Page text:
Book review : Steal like an artist – and – Show your work!
written by Austin Kleon, published by Lannoo
genre nonfiction / self-help, 140 and 215 pages
Although there are many great books to read, every now and then I feel like rereading one of the books I’ve read before. Sometimes I really liked the story, sometimes the book was very inspiring, sometimes for no particular reason at all. READ MORE
written by Martje Haverkamp & Emilie Sobers, published by Uitgeverij Unieboek | Het Spectrum bv
genre life-lessons, 188 pages
starring the Minimalists, directed by Matt D’Avella
launched in 2016, 78 minutes
They say that ideas float through the air and all you have to do is grab them. If you don’t somebody else will, sometimes several people will. When I came across an article in the newspaper about people joining the Tiny House Movement in the Netherlands, in my mind it got immediately linked to the documentary that my boyfriend and I had watched the previous evening. A documentary definitely worth telling you guys about!
‘Minimalism’ is a fascinating documentary about minimizing your life. A life in which less means more. A lifestyle conflicting with the western ideal in which materialism equals happiness. We’ve all heard of Marie-does it spark joy-Kondo who taught us how to get rid off all the stuff that we don’t need. Well, for some people that is only the beginning.
– Ryan Nicodemus
In this documentary we get to know people that brought minimalism to an even higher level. For example Ryan Nicodemus and Joshua Fields Millburn, also known as ‘The Minimalists’.
We follow Ryan and Joshua on their tour through America. A tour on which they try to introduce this ideal of living a minimalistic lifestyle to as many people as possible. They go to conferences, give presentations and take part on radio and tv shows to talk about the significant difference changing from a consumeristic lifestyle to a minimalistic lifestyle has made. Both men are now feeling so much happier, no longer working long days to earn a lot of money to buy things they don’t really want or need.
The documentary introduces not just Ryan and Joshua’s version of a minimal lifestyle, but many more people that at a certain point in their life decided to take back control and live life differently.
What really inspires me is how they all explain that living a less excessive life makes life so much easier and enjoyable. There is no more worrying about what to wear when you can choose between five first choice-sweaters instead of a hundred seconds. Something simple like owning less clothes would surely make the morning ritual of many men and women much less stressful (not even mentioning what this would mean for our natural environment and the people working in all those mass production processes.)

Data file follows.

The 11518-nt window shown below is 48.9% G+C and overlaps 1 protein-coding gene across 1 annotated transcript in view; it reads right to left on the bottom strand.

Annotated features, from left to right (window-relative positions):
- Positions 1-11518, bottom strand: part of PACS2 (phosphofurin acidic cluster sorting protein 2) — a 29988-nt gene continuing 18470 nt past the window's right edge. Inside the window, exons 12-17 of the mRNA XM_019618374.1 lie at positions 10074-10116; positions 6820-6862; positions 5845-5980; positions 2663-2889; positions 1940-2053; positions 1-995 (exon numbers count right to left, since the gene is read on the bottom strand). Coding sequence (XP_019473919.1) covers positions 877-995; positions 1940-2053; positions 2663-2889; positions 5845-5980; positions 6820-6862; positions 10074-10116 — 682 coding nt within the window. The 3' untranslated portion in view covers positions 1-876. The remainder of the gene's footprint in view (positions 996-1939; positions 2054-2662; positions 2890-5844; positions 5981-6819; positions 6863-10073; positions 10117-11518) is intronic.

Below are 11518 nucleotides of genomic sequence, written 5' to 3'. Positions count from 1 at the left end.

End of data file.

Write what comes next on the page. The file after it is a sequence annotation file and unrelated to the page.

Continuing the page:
Having watched this documentary and having read the article really helps and inspires me to keep focusing on the important things in life. To keep living my life intentionally, to make decisions that will increase mine and other people’s happiness, not just the number on my bank account. When living a more minimal life, life won’t be perfect, nor easy, but it will be simple.
– Joshua Fields Millburn
To learn more about the minimalists, have a look at their website.
written by Giulio Cesare Giacobbe, published by Mana
genre educational, 160 pages
As a yoga and pilates practitioner, I’ve always considered following meditation lessons as well. But I either couldn’t find the time or the right meditation class to actually do so. When my colleague, who’s an even more fanatic yogi, told me about this book, about the lessons it teaches you and how much it had brought her, I simply couldn’t wait to read it and start the course myself.
Giulio’s son Yuri was a Bodhisattva, a reincarnation of the Buddha. When Yuri was only 27 he past away and transferred his buddhism to his father. A man who unlike his son, considered himself to be an old sinner. But Giulio changed into a buddha. He found enlightenment and realized that it’s possible for everybody to become a buddha too. Buddhism no longer was just a theory to him, it became something real and finally resulted in this book.
Even though what you’re reading now is a book review. It would be more correct to call this a short course for getting a buddhist state of mind, in the form of a book. The book not only provides us with a clear and easy to understand explanation of the base principles on which a buddhistic mindset can be build. These principles have also been translated into a 5 week course that can be followed and completed by everybody who’s open and willing to do so.
It is not a book about religion. It’s a book about a psychological method with a practical goal; to end your mental suffering and achieve a permanent state of serenity. Perhaps this all might sound complicated or maybe even a bit far fetched. But don’t worry, it really isn’t. The writer explains the essence of a buddhistic mind in a very clear and easy to understand way. And the five assignments derive from this explanation very naturally. Really everybody can do this.
Reading the book is only the beginning. The writer proposes you first read the book completely, before starting the assignments that each take at least a week. I’ve read the book twice but haven’t finished all the courses yet. I prefer to take more time for each assignment and really let it sink in. But I’m sure that in some weeks, I as well will reach the ultimate goal and become a buddha. Wouldn’t you like to give it a try?